Auditors and other accountants were among the earliest and most enthusiastic adopters of the first electronic spreadsheets – when VisiCalc was introduced in 1979, then joined by Microsoft Excel in 1985 – despite some concerns that the profession would find itself replaced or diminished by such technological wonders.
Fast forward to 2022 and both the profession and the spreadsheet are thriving. There have never been more spreadsheet products to choose from – Google Sheets and Zoho Sheet to name just two – and the flexibility of the ‘general purpose’ spreadsheet makes it the go-to option for many professional tasks, despite a plethora of more specialised software applications.
For many in the profession, that go-to spreadsheet option is Excel, not least because of its familiarity and accessibility as part of Microsoft 365 (which some may know better as Office 365). Given the ready availability of Microsoft productivity tools including Excel, some audit firms are keen to get more from Excel and the rich functionality it can offer – particularly when it comes to data analysis. So, this article will offer some tips and insights on functions that can assist auditors with this.
There is, of course, a multitude of functionalities in Excel that can be used to aid efficiency in an audit – whether that is by understanding client data, performing basic data analytics or even figuring out prior year workpapers.
One of the tricks I have found useful when trying to interpret client or my colleague’s workpapers is to use the formula auditing toolbar. This little-known toolbar can very easily be used to show formulas on a sheet (without having to click in each cell), to work through formulas using Evaluate Formula or to find links between values using the tracing functions. This can save time trying to work through others’ formulas – the Evaluate Formula function, in particular, is useful if a number is not what you expect and you want to understand where you have gone wrong in a calculation.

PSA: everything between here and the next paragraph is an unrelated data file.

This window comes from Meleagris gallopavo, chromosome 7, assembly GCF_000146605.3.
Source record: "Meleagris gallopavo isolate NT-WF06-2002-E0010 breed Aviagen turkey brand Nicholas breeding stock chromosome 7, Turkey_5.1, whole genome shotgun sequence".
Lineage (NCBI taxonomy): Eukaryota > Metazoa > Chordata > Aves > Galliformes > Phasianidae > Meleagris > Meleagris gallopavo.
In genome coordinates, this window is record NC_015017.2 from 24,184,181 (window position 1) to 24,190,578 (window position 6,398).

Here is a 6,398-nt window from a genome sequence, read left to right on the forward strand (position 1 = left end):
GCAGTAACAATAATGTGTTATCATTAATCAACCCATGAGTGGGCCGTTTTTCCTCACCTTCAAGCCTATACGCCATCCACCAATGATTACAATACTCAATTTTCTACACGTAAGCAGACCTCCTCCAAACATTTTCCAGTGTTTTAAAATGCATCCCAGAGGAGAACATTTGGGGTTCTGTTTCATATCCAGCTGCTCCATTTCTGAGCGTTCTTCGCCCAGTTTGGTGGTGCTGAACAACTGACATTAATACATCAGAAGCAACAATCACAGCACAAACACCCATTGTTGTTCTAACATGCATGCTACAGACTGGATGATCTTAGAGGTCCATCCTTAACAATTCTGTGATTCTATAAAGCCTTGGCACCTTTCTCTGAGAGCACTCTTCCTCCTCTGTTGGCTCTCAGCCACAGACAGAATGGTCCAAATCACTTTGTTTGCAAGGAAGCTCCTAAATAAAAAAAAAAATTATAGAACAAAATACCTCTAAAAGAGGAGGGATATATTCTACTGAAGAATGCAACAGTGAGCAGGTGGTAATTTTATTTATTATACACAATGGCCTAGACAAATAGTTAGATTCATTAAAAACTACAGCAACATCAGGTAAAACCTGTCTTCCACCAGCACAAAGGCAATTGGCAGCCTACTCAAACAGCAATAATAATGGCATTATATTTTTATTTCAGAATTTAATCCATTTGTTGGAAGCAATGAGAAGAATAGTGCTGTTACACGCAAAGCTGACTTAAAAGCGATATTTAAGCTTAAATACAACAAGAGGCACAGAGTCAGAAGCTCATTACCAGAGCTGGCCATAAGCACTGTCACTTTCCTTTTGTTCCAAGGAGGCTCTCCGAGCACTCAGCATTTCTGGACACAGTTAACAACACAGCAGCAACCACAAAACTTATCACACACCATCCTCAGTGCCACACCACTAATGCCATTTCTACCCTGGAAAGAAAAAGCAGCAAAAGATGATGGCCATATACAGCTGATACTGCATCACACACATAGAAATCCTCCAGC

This article will not provide step-by-step guidance on how, as there are many online resources available that do this, specialist training providers that can assist and numerous useful resources available through ICAEW’s Excel Community. It provides access to tips on using Excel, including many of the functions mentioned here. It also offers useful guides such as How to review a spreadsheet and Twenty spreadsheet principles to reduce errors and wasted time, as highlighted in a previous edition of Audit & Beyond. You can explore what’s on offer at the Excel Communuity.
Data Analysis ToolPak
One of the really helpful add-ins you can put on Excel is the Data Analysis ToolPak. There are very many incredibly useful tools built into it, including (but not limited to):
- Descriptive Statistics;
- Regression Analysis; and
- Correlation Calculations.
Descriptive Statistics: I am sure we are all familiar with using functions in Excel to calculate the mean of a set of data, how many values there are, the range of data and variance in a sample. However, these can all be calculated using one button within the ToolPak – Descriptive Statistics
Other useful figures in Descriptive Statistics include the kurtosis and skewness of the values, which indicate the shape of the values if you were to plot them on a chart.
Sampling: It is difficult to manage truly random sampling within a population without the use of technology. Humans will always have a bias towards one part of the data set or one type of transaction. The Data Analysis ToolPak has a sampling tool where you can select either a random number of points within a data set, that Excel will then select for you, or for periodic sampling.